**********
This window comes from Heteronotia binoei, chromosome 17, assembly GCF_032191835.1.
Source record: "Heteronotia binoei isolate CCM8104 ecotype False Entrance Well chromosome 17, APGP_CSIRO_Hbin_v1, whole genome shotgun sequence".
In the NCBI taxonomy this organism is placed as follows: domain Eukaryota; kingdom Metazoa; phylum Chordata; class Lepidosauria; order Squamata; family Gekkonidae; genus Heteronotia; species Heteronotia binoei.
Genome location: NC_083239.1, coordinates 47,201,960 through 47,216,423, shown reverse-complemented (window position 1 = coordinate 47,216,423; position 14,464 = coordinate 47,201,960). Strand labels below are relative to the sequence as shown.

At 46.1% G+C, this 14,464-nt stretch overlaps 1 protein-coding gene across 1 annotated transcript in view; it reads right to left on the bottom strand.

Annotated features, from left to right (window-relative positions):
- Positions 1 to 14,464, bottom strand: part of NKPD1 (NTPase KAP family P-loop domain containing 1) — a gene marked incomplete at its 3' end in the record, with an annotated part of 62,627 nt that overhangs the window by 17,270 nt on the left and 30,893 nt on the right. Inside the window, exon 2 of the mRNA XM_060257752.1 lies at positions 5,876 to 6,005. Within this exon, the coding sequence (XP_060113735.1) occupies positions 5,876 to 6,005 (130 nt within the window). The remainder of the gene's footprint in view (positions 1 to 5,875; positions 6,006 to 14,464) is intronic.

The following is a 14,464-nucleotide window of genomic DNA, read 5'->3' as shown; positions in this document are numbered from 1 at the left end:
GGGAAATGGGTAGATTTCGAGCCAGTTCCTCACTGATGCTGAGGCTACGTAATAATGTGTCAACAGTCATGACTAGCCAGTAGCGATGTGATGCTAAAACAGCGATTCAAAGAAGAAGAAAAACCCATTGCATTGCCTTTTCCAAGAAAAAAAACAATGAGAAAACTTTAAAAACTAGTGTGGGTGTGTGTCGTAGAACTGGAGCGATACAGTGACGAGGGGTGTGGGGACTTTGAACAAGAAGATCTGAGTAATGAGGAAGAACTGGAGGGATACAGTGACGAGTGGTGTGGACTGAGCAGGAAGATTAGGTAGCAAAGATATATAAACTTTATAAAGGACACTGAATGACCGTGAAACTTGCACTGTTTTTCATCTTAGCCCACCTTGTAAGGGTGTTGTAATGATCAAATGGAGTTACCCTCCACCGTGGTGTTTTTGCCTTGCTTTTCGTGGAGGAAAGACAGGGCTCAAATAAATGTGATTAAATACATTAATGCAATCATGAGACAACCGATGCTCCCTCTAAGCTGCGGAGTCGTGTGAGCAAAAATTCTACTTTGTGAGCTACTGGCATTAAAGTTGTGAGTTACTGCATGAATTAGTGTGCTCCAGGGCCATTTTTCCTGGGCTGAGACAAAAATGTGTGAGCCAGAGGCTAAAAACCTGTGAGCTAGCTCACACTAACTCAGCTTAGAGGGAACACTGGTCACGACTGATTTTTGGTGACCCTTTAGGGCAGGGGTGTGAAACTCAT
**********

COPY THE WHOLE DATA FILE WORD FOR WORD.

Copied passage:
This window comes from Heteronotia binoei, chromosome 17, assembly GCF_032191835.1.
Source record: "Heteronotia binoei isolate CCM8104 ecotype False Entrance Well chromosome 17, APGP_CSIRO_Hbin_v1, whole genome shotgun sequence".
In the NCBI taxonomy this organism is placed as follows: domain Eukaryota; kingdom Metazoa; phylum Chordata; class Lepidosauria; order Squamata; family Gekkonidae; genus Heteronotia; species Heteronotia binoei.
Genome location: NC_083239.1, coordinates 47,201,960 through 47,216,423, shown reverse-complemented (window position 1 = coordinate 47,216,423; position 14,464 = coordinate 47,201,960). Strand labels below are relative to the sequence as shown.

At 46.1% G+C, this 14,464-nt stretch overlaps 1 protein-coding gene across 1 annotated transcript in view; it reads right to left on the bottom strand.

Annotated features, from left to right (window-relative positions):
- Positions 1 to 14,464, bottom strand: part of NKPD1 (NTPase KAP family P-loop domain containing 1) — a gene marked incomplete at its 3' end in the record, with an annotated part of 62,627 nt that overhangs the window by 17,270 nt on the left and 30,893 nt on the right. Inside the window, exon 2 of the mRNA XM_060257752.1 lies at positions 5,876 to 6,005. Within this exon, the coding sequence (XP_060113735.1) occupies positions 5,876 to 6,005 (130 nt within the window). The remainder of the gene's footprint in view (positions 1 to 5,875; positions 6,006 to 14,464) is intronic.

The following is a 14,464-nucleotide window of genomic DNA, read 5'->3' as shown; positions in this document are numbered from 1 at the left end:
GGGAAATGGGTAGATTTCGAGCCAGTTCCTCACTGATGCTGAGGCTACGTAATAATGTGTCAACAGTCATGACTAGCCAGTAGCGATGTGATGCTAAAACAGCGATTCAAAGAAGAAGAAAAACCCATTGCATTGCCTTTTCCAAGAAAAAAAACAATGAGAAAACTTTAAAAACTAGTGTGGGTGTGTGTCGTAGAACTGGAGCGATACAGTGACGAGGGGTGTGGGGACTTTGAACAAGAAGATCTGAGTAATGAGGAAGAACTGGAGGGATACAGTGACGAGTGGTGTGGACTGAGCAGGAAGATTAGGTAGCAAAGATATATAAACTTTATAAAGGACACTGAATGACCGTGAAACTTGCACTGTTTTTCATCTTAGCCCACCTTGTAAGGGTGTTGTAATGATCAAATGGAGTTACCCTCCACCGTGGTGTTTTTGCCTTGCTTTTCGTGGAGGAAAGACAGGGCTCAAATAAATGTGATTAAATACATTAATGCAATCATGAGACAACCGATGCTCCCTCTAAGCTGCGGAGTCGTGTGAGCAAAAATTCTACTTTGTGAGCTACTGGCATTAAAGTTGTGAGTTACTGCATGAATTAGTGTGCTCCAGGGCCATTTTTCCTGGGCTGAGACAAAAATGTGTGAGCCAGAGGCTAAAAACCTGTGAGCTAGCTCACACTAACTCAGCTTAGAGGGAACACTGGTCACGACTGATTTTTGGTGACCCTTTAGGGCAGGGGTGTGAAACTCAT